Cavendish Cavaliers v Erratics Cricket Club Erratics on Sun 07 Jul 2019 at 1.30pm
Erratics Cricket Club Won by 63 Runs

Match report Cavendish Cavaliers proudly advertise themselves as ‘the worst team in Devon’, which strikes me as an excellent piece of inverse sledging: a self-deprecation designed to get under the skin of the Opposition in positively Machiavellian fashion.

It also seemed to be the complete opposite of the truth, at least for the first over, at least as far as I was concerned.

Skipper Duncan opened up with Phil Power and myself, and since Phil graciously insisted that I take first strike (the cowardly wombat), I was immediately up against their opener Mogford, and felt pleased just to survive against a succession of brisk, in-ducking seamers, which tested my limited abilities to their (limited) limit.

Fortunately the Cavs’ other offerings were more erratic, and at times downright generous, either in terms of wides (29 in total – comfortably our third highest scorer), or eminently tonkable full tosses or long hops. Phil despatched a couple to the boundary with powerful pulls, but then, in his own words, “got greedy” and was bowled by a slower one for 10. I joined him soon after, plumb LBW for 23 attempting a leg glance well beyond my means. (On my return to the boundary, Ben Youngman kindly sought to console me by saying I was clearly leg before during his umpiring stint earlier, and he would have given me out, like a shot, only nobody appealed.)

That cleared the way for Conor and Jack, two of our gun batsmen, with wonderfully contrasting styles. Conor is brisk and correct, muscling the ball into gaps, and occasionally unfurling that rare stroke for an Erratic, the flowing off-drive which positively purrs to the rope. Jack is uncomplicated: his defensive shots take the form of little irritated stabs at the ball, as though he’s slightly annoyed someone’s gone and bowled it at him, and doesn’t really regard it as worthy of a shot as such – more a tetchy dismissal from his immediate presence. But his attacking blows are confident and brutal, leathering loose balls way over midwicket. They are somehow all the more satisfying because he’s using his father’s bat, a slim slip of a Lillywhites willow, endorsed by Ted Dexter, no less, made in the days when bats were wands rather than bludgeons.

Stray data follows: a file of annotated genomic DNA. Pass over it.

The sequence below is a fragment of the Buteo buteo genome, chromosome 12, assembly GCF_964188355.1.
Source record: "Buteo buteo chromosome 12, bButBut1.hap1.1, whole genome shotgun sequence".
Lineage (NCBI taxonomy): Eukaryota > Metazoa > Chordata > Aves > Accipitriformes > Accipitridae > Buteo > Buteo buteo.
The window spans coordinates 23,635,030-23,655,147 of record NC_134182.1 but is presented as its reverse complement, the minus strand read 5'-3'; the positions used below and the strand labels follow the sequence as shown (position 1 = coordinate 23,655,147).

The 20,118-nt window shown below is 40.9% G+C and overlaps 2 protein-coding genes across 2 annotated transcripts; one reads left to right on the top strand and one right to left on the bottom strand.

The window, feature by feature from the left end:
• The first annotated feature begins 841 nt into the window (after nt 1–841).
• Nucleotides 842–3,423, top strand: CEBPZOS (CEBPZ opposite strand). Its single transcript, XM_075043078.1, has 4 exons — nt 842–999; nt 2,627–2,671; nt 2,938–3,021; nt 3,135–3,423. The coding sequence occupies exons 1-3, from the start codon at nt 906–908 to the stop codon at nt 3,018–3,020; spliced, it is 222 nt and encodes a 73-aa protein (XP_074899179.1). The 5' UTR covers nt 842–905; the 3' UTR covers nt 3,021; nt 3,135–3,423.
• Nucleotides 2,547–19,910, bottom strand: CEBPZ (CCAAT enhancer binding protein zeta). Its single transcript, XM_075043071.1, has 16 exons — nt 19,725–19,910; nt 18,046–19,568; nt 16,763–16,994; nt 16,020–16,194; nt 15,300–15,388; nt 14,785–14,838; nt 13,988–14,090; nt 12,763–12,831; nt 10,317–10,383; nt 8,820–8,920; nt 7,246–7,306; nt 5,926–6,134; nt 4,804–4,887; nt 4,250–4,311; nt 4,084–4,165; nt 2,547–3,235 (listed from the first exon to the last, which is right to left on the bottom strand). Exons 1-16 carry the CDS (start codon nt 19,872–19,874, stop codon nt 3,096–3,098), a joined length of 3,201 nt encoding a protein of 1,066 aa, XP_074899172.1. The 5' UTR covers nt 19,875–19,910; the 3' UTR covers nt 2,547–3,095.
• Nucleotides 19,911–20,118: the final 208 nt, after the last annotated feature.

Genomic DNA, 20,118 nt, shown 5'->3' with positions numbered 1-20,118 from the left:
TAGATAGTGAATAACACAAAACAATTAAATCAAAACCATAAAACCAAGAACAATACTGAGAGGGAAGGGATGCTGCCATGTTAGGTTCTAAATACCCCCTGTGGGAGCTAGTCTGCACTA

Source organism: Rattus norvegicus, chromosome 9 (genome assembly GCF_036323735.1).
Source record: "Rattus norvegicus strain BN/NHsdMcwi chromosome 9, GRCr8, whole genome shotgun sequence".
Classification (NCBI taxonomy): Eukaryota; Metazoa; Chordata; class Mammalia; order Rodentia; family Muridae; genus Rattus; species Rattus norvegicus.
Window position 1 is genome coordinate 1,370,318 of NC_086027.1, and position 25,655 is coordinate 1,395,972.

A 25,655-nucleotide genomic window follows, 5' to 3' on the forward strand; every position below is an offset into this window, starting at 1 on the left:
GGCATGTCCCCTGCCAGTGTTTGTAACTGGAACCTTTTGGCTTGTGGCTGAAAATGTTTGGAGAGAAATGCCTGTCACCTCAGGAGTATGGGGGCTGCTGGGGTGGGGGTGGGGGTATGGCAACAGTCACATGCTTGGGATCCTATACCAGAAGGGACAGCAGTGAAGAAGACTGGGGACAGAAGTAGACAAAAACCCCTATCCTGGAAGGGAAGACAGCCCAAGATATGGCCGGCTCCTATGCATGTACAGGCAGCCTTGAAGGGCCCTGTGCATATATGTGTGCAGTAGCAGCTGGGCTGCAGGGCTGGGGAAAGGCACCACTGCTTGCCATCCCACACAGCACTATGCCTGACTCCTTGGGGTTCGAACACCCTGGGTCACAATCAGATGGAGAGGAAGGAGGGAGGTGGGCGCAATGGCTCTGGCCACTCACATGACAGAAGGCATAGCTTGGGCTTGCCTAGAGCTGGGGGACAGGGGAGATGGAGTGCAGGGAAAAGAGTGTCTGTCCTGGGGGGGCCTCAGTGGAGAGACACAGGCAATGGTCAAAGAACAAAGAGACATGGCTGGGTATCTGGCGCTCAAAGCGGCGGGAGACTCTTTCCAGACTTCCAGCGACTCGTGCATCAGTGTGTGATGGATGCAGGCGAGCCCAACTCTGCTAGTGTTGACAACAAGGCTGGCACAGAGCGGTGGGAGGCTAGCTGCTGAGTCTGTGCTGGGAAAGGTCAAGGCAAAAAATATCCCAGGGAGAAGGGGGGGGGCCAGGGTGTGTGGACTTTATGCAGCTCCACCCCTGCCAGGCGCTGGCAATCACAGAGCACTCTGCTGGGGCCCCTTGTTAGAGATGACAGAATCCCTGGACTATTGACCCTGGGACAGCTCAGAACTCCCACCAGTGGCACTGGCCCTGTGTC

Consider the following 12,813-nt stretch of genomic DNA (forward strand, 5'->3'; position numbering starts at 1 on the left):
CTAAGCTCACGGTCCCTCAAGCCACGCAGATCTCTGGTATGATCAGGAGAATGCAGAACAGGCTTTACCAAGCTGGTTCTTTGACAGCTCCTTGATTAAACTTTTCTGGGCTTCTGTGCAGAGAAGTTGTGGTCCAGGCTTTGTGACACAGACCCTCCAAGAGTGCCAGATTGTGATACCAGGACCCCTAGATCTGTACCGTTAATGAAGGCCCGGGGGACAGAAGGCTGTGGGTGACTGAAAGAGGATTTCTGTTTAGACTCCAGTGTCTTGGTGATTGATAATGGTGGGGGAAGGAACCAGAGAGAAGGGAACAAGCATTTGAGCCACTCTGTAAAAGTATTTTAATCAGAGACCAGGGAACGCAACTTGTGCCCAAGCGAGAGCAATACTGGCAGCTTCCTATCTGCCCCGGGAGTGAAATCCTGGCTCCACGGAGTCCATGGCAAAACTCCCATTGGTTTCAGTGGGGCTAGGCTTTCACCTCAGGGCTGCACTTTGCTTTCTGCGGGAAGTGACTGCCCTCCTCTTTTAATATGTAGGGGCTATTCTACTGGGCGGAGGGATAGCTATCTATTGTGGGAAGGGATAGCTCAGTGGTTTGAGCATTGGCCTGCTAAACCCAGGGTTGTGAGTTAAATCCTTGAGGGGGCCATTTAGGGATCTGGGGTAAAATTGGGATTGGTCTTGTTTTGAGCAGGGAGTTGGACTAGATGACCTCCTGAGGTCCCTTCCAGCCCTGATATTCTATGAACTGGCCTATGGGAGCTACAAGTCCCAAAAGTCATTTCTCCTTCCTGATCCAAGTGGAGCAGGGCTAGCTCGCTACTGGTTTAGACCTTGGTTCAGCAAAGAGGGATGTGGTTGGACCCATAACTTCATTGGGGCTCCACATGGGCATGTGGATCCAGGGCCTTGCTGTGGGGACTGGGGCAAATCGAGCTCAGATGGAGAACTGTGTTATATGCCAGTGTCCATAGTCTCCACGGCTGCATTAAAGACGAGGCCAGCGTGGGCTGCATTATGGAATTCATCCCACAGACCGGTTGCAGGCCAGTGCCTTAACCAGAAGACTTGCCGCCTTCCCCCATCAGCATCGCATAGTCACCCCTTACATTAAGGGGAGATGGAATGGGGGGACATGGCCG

In pre-match conversation, Jack had confided that he doesn't "swing so hard these days”, because of being “worried about losing balls”. It was gratifyingly open and trusting of him to share such details of his intimate life with his team-mates (he can rest assured it won’t go any further), but it was a relief to see that new-found abstinence hadn’t affected his batting.

Sadly, Jack (49) and Conor (42) both fell just short of mandatory retirement at 50. (Always a good age to ease off the swinging. Apparently.)

Matt Crawford (18*) kept up the assault, however, with a series of powerful cross-batted swats which he later described as a sweep, although given that one went to the left of mid-on, that’s probably stretching the definition somewhat. Earlier, Conor had given a fine demonstration of how to play the true sweep shot, straight out of the MCC coaching manual. He liked it so much he played it four times in succession, to make sure we were paying attention. The elegance and precision of the stroke was in no way diminished by the fact that he missed all four of them. (In fairness, he also nailed a couple too.)

Ben and Rithvik weighed in with a couple of meaty blows, along with some comedy running, and we ended up with a chunky enough 191-5 off our 35 overs.